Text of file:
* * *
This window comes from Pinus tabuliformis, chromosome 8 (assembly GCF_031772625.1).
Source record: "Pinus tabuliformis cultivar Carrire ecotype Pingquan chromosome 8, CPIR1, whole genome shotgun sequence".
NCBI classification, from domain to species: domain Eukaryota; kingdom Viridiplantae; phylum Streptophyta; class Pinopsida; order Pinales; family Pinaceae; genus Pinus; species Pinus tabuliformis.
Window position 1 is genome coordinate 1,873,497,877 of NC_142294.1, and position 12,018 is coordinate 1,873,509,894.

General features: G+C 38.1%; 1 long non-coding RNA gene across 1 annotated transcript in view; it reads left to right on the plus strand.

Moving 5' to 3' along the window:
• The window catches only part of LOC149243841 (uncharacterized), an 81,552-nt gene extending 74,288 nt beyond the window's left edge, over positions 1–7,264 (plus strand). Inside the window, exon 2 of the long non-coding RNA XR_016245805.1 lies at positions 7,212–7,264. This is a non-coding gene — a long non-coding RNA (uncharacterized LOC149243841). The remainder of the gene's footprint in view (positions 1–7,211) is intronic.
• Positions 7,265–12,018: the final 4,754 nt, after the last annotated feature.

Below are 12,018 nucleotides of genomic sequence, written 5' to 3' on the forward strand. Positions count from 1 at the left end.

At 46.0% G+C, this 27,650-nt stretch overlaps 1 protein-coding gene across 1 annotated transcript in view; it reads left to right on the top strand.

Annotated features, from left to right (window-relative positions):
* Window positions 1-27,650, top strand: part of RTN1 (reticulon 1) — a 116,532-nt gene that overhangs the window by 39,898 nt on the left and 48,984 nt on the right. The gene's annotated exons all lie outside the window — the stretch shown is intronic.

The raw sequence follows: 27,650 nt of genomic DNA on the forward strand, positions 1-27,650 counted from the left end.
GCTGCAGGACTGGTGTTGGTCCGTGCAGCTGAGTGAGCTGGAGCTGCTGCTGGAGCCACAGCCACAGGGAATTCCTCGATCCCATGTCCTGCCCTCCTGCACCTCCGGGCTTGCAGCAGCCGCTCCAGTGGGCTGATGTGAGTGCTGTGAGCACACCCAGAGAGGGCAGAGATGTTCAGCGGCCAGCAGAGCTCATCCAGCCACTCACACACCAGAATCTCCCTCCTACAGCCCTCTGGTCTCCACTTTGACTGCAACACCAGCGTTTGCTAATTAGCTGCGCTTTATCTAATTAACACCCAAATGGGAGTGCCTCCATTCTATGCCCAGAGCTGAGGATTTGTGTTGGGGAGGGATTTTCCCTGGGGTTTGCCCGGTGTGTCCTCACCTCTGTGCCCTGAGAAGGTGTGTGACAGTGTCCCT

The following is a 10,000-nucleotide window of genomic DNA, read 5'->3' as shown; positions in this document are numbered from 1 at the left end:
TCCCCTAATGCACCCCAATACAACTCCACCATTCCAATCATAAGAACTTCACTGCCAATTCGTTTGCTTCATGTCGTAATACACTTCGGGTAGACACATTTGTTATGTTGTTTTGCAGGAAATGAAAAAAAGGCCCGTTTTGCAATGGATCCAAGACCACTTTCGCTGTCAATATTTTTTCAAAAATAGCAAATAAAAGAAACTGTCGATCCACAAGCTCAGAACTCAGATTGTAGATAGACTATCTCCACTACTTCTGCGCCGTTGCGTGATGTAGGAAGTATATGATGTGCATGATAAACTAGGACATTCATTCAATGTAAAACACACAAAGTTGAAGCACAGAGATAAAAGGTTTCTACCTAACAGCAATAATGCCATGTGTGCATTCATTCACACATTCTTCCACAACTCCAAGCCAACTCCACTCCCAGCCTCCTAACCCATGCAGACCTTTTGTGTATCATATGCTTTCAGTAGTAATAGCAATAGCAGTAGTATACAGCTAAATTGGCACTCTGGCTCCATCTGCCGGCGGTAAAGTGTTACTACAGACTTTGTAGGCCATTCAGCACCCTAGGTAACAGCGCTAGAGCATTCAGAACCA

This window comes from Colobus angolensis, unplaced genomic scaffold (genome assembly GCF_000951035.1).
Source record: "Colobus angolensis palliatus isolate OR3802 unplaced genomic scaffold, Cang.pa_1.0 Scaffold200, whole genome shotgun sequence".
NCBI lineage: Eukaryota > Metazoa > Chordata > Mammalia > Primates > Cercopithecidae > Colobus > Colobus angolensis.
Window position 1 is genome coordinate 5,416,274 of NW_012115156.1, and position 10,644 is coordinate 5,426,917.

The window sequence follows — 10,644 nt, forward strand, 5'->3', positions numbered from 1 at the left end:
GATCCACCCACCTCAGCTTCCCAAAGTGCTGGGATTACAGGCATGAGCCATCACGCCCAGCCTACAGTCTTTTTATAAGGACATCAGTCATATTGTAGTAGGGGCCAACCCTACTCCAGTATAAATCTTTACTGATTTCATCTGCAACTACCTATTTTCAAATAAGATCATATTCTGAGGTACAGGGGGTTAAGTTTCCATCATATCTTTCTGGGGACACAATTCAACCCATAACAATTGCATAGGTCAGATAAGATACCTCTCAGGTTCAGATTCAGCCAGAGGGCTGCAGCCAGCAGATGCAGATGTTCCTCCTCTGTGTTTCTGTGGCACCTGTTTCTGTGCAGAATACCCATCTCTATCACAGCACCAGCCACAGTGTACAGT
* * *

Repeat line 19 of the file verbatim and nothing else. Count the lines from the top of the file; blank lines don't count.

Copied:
NCBI lineage: Eukaryota > Metazoa > Chordata > Mammalia > Primates > Cercopithecidae > Colobus > Colobus angolensis.